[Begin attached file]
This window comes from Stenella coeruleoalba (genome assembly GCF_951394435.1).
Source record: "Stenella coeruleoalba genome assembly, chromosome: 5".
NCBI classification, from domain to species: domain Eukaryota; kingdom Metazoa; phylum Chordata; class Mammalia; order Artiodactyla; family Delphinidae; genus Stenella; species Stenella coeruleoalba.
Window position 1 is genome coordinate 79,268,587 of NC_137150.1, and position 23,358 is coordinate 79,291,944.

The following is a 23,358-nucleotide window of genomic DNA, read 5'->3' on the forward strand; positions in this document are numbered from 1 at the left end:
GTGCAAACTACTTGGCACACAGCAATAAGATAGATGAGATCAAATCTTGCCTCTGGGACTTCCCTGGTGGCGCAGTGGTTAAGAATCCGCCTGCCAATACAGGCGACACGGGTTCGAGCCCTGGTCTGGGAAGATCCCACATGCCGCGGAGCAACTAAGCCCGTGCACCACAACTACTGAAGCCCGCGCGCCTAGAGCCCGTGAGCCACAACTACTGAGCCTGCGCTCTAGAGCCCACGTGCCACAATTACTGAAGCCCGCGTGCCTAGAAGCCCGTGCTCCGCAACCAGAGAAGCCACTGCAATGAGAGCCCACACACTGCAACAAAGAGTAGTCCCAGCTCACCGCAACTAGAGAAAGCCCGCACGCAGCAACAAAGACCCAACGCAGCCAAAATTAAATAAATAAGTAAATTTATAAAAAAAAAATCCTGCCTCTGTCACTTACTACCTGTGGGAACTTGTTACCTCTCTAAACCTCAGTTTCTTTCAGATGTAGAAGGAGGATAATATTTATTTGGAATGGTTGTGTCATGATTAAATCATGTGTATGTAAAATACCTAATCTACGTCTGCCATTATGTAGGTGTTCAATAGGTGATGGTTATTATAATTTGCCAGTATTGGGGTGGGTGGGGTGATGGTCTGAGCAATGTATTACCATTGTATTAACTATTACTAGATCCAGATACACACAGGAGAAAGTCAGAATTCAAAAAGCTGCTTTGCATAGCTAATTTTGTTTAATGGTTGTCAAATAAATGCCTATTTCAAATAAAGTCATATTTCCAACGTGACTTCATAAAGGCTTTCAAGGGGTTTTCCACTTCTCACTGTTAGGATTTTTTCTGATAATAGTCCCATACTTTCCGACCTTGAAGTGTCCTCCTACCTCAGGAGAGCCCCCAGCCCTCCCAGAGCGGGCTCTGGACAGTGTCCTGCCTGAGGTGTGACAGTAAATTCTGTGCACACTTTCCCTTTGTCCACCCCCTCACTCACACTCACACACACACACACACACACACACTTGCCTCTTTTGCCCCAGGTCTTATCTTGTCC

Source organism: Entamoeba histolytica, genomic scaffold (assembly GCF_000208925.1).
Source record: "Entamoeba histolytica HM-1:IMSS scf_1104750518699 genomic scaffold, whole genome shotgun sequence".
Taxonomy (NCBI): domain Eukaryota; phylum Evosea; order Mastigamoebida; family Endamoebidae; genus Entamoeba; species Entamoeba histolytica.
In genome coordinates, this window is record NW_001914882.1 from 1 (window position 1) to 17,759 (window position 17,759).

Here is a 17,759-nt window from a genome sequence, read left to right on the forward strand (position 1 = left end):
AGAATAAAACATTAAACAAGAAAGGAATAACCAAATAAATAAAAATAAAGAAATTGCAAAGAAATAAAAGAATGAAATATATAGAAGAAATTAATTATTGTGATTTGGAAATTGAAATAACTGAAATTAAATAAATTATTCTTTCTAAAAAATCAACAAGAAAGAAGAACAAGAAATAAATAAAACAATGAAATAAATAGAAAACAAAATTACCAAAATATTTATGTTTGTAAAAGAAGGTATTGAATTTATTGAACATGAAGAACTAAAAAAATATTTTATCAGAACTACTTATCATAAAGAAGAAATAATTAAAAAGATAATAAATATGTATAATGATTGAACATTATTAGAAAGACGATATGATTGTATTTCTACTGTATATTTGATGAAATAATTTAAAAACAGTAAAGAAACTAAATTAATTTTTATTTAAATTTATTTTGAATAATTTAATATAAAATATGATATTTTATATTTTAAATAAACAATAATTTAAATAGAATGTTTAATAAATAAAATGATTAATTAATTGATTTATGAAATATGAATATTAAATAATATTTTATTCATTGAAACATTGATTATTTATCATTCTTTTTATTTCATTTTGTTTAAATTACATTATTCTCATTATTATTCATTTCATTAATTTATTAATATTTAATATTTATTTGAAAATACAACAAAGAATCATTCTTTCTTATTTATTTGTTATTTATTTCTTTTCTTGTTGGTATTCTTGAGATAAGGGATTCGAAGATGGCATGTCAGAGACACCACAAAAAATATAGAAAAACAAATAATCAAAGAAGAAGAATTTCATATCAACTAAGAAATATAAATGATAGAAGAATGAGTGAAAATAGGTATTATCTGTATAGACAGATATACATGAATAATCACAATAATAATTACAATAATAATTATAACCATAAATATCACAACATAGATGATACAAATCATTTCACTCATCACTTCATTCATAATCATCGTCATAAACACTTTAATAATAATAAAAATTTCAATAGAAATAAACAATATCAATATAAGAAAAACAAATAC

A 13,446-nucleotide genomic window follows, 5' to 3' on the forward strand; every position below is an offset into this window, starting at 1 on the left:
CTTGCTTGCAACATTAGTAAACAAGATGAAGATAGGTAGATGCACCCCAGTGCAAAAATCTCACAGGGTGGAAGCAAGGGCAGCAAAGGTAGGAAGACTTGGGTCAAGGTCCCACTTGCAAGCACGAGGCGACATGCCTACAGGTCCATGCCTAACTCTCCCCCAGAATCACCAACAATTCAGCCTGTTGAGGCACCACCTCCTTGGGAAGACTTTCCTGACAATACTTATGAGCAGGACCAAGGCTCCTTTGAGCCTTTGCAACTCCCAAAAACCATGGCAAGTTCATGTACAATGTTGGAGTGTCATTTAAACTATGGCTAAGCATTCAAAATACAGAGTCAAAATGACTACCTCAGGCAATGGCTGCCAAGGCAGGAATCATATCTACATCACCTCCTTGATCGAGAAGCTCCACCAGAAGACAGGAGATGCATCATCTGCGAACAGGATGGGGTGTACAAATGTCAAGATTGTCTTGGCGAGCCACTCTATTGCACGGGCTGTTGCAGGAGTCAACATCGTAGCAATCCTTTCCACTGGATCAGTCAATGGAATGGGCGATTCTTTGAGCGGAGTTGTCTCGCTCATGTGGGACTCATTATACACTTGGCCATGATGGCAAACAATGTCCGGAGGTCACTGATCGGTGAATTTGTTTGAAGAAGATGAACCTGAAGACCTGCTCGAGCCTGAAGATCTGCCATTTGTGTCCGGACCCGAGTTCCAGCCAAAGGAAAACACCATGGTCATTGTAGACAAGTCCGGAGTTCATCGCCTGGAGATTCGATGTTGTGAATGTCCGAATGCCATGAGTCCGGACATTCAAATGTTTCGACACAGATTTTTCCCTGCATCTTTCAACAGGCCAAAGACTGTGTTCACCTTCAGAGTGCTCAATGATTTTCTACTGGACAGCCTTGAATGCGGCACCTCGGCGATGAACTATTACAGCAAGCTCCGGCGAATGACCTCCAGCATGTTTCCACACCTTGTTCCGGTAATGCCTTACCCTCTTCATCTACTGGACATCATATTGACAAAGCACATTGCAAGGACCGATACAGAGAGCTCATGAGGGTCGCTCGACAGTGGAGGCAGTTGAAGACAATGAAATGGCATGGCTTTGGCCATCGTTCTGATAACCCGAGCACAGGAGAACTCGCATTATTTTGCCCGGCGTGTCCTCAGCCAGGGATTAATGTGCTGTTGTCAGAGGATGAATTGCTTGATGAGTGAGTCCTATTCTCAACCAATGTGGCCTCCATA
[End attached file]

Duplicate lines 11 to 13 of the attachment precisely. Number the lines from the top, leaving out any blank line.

Here is a 17,759-nt window from a genome sequence, read left to right on the forward strand (position 1 = left end):
AGAATAAAACATTAAACAAGAAAGGAATAACCAAATAAATAAAAATAAAGAAATTGCAAAGAAATAAAAGAATGAAATATATAGAAGAAATTAATTATTGTGATTTGGAAATTGAAATAACTGAAATTAAATAAATTATTCTTTCTAAAAAATCAACAAGAAAGAAGAACAAGAAATAAATAAAACAATGAAATAAATAGAAAACAAAATTACCAAAATATTTATGTTTGTAAAAGAAGGTATTGAATTTATTGAACATGAAGAACTAAAAAAATATTTTATCAGAACTACTTATCATAAAGAAGAAATAATTAAAAAGATAATAAATATGTATAATGATTGAACATTATTAGAAAGACGATATGATTGTATTTCTACTGTATATTTGATGAAATAATTTAAAAACAGTAAAGAAACTAAATTAATTTTTATTTAAATTTATTTTGAATAATTTAATATAAAATATGATATTTTATATTTTAAATAAACAATAATTTAAATAGAATGTTTAATAAATAAAATGATTAATTAATTGATTTATGAAATATGAATATTAAATAATATTTTATTCATTGAAACATTGATTATTTATCATTCTTTTTATTTCATTTTGTTTAAATTACATTATTCTCATTATTATTCATTTCATTAATTTATTAATATTTAATATTTATTTGAAAATACAACAAAGAATCATTCTTTCTTATTTATTTGTTATTTATTTCTTTTCTTGTTGGTATTCTTGAGATAAGGGATTCGAAGATGGCATGTCAGAGACACCACAAAAAATATAGAAAAACAAATAATCAAAGAAGAAGAATTTCATATCAACTAAGAAATATAAATGATAGAAGAATGAGTGAAAATAGGTATTATCTGTATAGACAGATATACATGAATAATCACAATAATAATTACAATAATAATTATAACCATAAATATCACAACATAGATGATACAAATCATTTCACTCATCACTTCATTCATAATCATCGTCATAAACACTTTAATAATAATAAAAATTTCAATAGAAATAAACAATATCAATATAAGAAAAACAAATAC

A 13,446-nucleotide genomic window follows, 5' to 3' on the forward strand; every position below is an offset into this window, starting at 1 on the left: